• 2.1 Rvalue References
        • 2.1.1 Rvalue References in Detail
        • 2.1.2 Rvalue References as Parameters
      • 2.2 std::move()
        • 2.2.1 Header File for std::move()
        • 2.2.2 Implementation of std::move()
      • 2.3 Moved-From Objects
        • 2.3.1 Valid but Unspecified State
        • 2.3.2 Reusing Moved-From Objects
        • 2.3.3 Move Assignments of Objects to Themselves
      • 2.4 Overloading by Different References
        • 2.4.1 const Rvalue References
      • 2.5 Passing by Value
      • 2.6 Summary
    • 3. Move Semantics in Classes
      • 3.1 Move Semantics in Ordinary Classes
        • 3.1.1 When is Move Semantics Automatically Enabled in Classes?
        • 3.1.2 When Generated Move Operations Are Broken
      • 3.2 Implementing Special Copy/Move Member Functions
        • 3.2.1 Copy Constructor
        • 3.2.2 Move Constructor
        • 3.2.3 Copy Assignment Operator
        • 3.2.4 Move Assignment Operator
        • 3.2.5 Using the Special Copy/Move Member Functions
      • 3.3 Rules for Special Member Functions
        • 3.3.1 Special Member Functions
        • 3.3.2 By Default, We Have Copying and Moving
        • 3.3.3 Declared Copying Disables Moving (Fallback Enabled)
        • 3.3.4 Declared Moving Disables Copying
        • 3.3.5 Deleting Moving Makes No Sense
        • 3.3.6 Disabling Move Semantics with Enabled Copy Semantics
        • 3.3.7 Moving for Members with Disabled Move Semantics
        • 3.3.8 Exact Rules for Generated Special Member Functions
      • 3.4 The Rule of Five or Three
      • 3.5 Summary
    • 4. How to Benefit From Move Semantics
      • 4.1 Avoid Objects with Names
        • 4.1.1 When You Cannot Avoid Using Names
      • 4.2 Avoid Unnecessary std::move()
      • 4.3 Initialize Members with Move Semantics
        • 4.3.1 Initialize Members the Classical Way
        • 4.3.2 Initialize Members via Moved Parameters Passed by Value
        • 4.3.3 Initialize Members via Rvalue References
        • 4.3.4 Compare the Different Approaches
        • 4.3.5 Summary for Member Initialization
        • 4.3.6 Should We Now Always Pass by Value and Move?
      • 4.4 Move Semantics in Class Hierarchies
        • 4.4.1 Implementing a Polymorphic Base Class
        • 4.4.2 Implementing a Polymorphic Derived Class
      • 4.5 Summary
    • 5. Overloading on Reference Qualifiers
      • 5.1 Return Type of Getters
        • 5.1.1 Return by Value
        • 5.1.2 Return by Reference
        • 5.1.3 Using Move Semantics to Solve the Dilemma
      • 5.2 Overloading on Qualifiers
      • 5.3 When to Use Reference Qualifiers
        • 5.3.1 Reference Qualifiers for Assignment Operators
        • 5.3.2 Reference Qualifiers for Other Member Functions
      • 5.4 Summary
    • 6. Moved-From States
      • 6.1 Required and Guaranteed States of Moved-From Objects
        • 6.1.1 Required States of Moved-From Objects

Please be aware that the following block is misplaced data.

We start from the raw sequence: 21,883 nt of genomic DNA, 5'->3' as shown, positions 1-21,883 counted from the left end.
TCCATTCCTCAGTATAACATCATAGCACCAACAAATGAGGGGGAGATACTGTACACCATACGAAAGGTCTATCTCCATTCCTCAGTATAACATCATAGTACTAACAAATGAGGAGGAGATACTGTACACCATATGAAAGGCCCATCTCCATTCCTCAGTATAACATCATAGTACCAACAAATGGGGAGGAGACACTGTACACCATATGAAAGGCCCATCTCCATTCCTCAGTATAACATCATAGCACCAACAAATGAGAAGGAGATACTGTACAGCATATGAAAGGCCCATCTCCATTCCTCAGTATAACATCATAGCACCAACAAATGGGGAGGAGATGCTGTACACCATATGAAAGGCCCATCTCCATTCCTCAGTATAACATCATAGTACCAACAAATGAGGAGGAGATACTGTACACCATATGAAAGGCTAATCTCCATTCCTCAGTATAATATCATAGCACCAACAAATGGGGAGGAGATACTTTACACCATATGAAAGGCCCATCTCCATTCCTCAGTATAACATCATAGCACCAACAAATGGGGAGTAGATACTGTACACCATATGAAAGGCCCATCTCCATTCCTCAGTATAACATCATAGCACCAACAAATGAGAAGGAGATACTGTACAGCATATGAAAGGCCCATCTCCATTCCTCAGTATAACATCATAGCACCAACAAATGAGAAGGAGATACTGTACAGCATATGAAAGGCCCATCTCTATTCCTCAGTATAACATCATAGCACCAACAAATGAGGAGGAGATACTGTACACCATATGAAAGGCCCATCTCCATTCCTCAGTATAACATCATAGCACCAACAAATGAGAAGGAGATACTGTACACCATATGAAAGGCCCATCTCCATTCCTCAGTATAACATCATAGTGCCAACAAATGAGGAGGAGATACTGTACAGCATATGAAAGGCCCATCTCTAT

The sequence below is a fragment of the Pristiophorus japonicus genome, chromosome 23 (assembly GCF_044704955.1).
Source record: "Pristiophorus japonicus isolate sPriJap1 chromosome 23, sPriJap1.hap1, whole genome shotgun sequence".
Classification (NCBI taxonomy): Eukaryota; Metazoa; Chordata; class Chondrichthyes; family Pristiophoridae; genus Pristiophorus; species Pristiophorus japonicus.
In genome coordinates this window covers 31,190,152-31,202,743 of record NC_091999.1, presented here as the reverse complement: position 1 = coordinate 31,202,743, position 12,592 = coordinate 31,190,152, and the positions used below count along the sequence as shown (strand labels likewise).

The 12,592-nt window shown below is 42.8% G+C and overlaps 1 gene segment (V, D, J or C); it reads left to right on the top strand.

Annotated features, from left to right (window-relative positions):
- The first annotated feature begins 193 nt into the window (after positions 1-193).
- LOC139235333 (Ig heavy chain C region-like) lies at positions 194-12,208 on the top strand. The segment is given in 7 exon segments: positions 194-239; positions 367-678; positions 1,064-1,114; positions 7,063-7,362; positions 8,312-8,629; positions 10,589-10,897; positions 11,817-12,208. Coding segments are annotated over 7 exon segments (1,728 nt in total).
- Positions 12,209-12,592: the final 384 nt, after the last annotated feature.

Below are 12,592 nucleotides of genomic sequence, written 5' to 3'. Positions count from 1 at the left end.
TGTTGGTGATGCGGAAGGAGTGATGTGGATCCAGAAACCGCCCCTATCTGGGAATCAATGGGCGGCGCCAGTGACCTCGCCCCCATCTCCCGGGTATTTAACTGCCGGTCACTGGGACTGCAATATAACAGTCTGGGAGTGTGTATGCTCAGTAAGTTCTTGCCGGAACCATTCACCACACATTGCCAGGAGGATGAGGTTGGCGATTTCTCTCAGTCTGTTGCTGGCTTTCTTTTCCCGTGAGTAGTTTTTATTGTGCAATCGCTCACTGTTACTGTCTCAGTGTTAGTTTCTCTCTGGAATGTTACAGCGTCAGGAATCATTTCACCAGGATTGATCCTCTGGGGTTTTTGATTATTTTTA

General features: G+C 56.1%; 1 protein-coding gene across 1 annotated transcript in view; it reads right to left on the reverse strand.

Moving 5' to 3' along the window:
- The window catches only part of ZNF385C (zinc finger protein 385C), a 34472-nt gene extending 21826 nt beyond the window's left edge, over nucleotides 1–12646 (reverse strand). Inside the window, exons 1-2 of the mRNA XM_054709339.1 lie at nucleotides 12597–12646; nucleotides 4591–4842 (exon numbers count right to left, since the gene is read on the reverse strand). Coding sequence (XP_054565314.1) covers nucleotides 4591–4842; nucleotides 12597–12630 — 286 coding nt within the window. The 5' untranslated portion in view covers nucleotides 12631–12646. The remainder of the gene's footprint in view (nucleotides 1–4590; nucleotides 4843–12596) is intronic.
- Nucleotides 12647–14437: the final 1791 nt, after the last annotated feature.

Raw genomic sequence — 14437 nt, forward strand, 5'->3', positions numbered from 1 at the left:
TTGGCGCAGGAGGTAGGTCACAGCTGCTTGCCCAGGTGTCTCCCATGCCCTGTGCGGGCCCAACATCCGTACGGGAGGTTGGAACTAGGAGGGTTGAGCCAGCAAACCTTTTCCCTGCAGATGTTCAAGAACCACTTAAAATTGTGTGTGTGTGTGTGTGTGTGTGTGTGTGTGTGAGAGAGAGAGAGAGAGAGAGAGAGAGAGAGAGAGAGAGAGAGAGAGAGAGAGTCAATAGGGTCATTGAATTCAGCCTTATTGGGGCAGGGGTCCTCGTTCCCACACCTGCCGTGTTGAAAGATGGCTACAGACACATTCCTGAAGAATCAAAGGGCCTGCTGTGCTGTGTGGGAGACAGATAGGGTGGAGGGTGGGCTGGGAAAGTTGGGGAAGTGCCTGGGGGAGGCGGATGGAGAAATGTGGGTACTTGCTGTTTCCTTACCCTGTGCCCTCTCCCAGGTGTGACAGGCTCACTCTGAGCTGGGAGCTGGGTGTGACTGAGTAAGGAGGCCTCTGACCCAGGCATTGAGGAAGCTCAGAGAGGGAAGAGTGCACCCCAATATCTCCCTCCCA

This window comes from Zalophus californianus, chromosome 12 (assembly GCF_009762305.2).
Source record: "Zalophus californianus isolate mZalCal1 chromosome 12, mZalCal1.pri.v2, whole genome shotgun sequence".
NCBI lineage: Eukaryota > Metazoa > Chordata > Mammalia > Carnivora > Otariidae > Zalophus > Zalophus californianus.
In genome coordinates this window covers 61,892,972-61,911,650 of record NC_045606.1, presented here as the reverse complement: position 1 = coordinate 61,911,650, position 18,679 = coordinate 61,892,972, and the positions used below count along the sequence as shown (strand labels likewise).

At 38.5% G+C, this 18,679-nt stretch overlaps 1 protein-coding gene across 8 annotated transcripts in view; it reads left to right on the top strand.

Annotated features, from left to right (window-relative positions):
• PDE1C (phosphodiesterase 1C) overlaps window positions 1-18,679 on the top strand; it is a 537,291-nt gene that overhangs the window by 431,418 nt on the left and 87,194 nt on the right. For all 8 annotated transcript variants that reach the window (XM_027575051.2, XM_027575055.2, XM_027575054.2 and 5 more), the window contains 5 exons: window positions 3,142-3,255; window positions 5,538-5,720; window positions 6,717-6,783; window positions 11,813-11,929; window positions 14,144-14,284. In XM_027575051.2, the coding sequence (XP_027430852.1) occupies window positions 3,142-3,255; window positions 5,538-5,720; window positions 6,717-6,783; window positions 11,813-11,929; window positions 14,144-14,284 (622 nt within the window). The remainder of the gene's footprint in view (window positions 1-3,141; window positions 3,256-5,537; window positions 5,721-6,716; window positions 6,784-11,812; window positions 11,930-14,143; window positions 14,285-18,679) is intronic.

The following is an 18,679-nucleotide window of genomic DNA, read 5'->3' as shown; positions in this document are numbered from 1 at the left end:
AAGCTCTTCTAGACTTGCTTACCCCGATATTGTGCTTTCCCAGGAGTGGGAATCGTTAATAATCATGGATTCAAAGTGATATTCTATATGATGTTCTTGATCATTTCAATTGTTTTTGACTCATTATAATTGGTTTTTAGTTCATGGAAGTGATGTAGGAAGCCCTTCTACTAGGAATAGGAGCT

• 6.1.2 Guaranteed States of Moved-From Objects
        • 6.1.3 Broken Invariants
      • 6.2 Destructible and Assignable
        • 6.2.1 Assignable and Destructible Moved-From Objects
        • 6.2.2 Non-Destructible Moved-From Objects
      • 6.3 Dealing with Broken Invariants
        • 6.3.1 Breaking Invariants Due to a Moved Value Member
        • 6.3.2 Breaking Invariants Due to Moved Consistent Value Members
        • 6.3.3 Breaking Invariants Due to Moved Pointer-Like Members
      • 6.4 Summary
    • 7. Move Semantics and noexcept
      • 7.1 Move Constructors with and without noexcept
        • 7.1.1 Move Constructors without noexcept
        • 7.1.2 Move Constructors with noexcept
        • 7.1.3 Is noexcept Worth It?
      • 7.2 Details of noexcept Declarations
        • 7.2.1 Rules for Declaring Functions with noexcept
        • 7.2.2 noexcept for Special Member Functions
      • 7.3 noexcept Declarations in Class Hierarchies
        • 7.3.1 Checking for noexcept Move Constructors in Abstract Base Classes
      • 7.4 When and Where to Use noexcept
      • 7.5 Summary
    • 8. Value Categories
      • 8.1 Value Categories
        • 8.1.1 History of Value Categories
        • 8.1.2 Value Categories Since C++11
        • 8.1.3 Value Categories Since C++17
      • 8.2 Special Rules for Value Categories
        • 8.2.1 Value Category of Functions
        • 8.2.2 Value Category of Data Members
      • 8.3 Impact of Value Categories When Binding References
        • 8.3.1 Overload Resolution with Rvalue References
        • 8.3.2 Overloading by Reference and Value
      • 8.4 When Lvalues become Rvalues
      • 8.5 When Rvalues become Lvalues
      • 8.6 Checking Value Categories with decltype
        • 8.6.1 Using decltype to Check the Type of Names
        • 8.6.2 Using decltype to Check the Value Category
      • 8.7 Summary
  • II Move Semantics in Generic Code